Preflight Woes

I’m a hand cyclist. To travel to and from the airport with my hand cycle, driving myself and having to park, is a job. One time I traveled through Houston’s George Bush Airport, parked my car where you drop off passengers, got out, got my wheelchair out, put my hand cycle on my shoulder and pushed it to the American Airlines where you check in your bags.

If I put my hand cycle on my shoulder, I can push and drive it like a tractor, moving in the opposite direction to get it to swing and to turn. As I’m doing this, the loudspeaker says, “Do not leave your car unattended.” Well, what choice do I have? No one comes to your car at the airport. So what am I going to do? Am I going to get towed? I decided I would just have to get towed. A police officer came out and I said, “What do you want me to do? I can’t go to the parking garage, travel with this, and all of my luggage to check in. I’m just going to go right here, outdoors and check in.”

I tried to check in at the outdoor skycap, and I was told I couldn’t check in there, that I needed to go inside.

I was told I could call a TSA number and they would help me. What that TSA number does is walk me through the TSA like pre-check. I really don’t need that service because I go through pre-check with no problem.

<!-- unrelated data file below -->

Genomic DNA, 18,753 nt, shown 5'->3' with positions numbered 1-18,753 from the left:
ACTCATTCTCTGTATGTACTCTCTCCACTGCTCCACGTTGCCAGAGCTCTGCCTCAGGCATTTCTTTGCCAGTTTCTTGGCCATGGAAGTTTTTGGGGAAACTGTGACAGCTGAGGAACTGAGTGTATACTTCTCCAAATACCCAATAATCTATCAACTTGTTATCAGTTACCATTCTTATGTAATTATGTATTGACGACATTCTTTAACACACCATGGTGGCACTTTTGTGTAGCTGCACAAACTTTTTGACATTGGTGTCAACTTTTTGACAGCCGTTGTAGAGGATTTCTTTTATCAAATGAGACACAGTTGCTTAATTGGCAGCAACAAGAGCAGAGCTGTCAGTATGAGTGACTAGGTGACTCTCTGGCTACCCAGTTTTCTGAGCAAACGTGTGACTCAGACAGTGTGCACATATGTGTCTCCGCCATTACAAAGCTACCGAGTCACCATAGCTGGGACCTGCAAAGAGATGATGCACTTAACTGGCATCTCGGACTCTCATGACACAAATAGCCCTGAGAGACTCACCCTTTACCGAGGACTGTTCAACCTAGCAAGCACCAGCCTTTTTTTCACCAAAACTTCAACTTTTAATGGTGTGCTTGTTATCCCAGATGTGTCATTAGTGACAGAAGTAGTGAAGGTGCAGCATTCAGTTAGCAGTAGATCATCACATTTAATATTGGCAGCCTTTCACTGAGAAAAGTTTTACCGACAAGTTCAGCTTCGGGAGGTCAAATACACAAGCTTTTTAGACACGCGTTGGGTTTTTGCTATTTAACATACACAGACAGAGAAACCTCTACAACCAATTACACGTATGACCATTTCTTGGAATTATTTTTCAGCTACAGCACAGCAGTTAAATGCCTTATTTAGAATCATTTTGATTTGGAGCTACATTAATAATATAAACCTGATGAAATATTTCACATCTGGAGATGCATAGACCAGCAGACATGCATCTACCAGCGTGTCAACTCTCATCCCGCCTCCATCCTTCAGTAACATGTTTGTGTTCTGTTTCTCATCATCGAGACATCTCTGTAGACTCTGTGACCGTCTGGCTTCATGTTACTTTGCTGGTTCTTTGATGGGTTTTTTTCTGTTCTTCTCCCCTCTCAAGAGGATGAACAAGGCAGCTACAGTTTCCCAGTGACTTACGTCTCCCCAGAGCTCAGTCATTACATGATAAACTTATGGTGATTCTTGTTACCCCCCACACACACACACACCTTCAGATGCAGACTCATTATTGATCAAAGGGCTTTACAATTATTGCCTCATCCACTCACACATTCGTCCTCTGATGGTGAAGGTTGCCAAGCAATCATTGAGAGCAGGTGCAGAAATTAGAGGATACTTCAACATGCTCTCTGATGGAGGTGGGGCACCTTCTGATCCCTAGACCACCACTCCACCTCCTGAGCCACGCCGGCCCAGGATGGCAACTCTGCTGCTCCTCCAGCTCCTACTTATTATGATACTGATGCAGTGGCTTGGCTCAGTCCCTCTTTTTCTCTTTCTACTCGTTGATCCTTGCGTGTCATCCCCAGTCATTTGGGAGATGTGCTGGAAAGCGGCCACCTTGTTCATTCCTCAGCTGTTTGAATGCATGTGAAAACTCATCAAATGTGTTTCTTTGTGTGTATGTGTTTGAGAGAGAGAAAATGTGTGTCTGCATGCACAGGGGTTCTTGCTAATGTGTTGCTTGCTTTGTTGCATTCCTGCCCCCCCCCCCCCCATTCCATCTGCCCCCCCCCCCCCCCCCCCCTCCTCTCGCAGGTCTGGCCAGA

I need somebody to help me to check in my bags. That would be helpful. They don’t have volunteers. This is pre COVID now. They don’t have anyone or a helpline to call so that you could do that, which would be very helpful. So I had to leave my car. I was afraid I was going to get it towed. A guy who worked for the airport was bringing out carts, and he offered to wait with my things while I went to park my car. The first thing they tell you at the airport is don’t leave your bags with other people.

I had my U.S. Army Veteran hat on, and he had served in the U.S. Air Force, and because he was a service member, and he saw that I was struggling, he wanted to help. It wasn’t his job. He was just showing me an act of kindness, and I trusted him. I drove away against my better judgment because I had no other choice; I had to make the plane.

He was standing there when I got back, with my luggage and my hand cycle. He walked with me inside to American Airlines to get me checked in. I thanked him and gave him $20, although he didn’t want it. I told him I was really grateful because he could have gotten in trouble for helping me because it wasn’t his job.

It’s things like that that make people with disabilities not want to travel. How can we be more independent if you don’t give us just a little bit of assistance? Just be cognizant that we need a little additional support. There are lots of things we can do. But there are just little things that we cannot do. And if we could be afforded a little grace, it would make our lives so much better.

Candice Caesar, U.S. Army Veteran, TX

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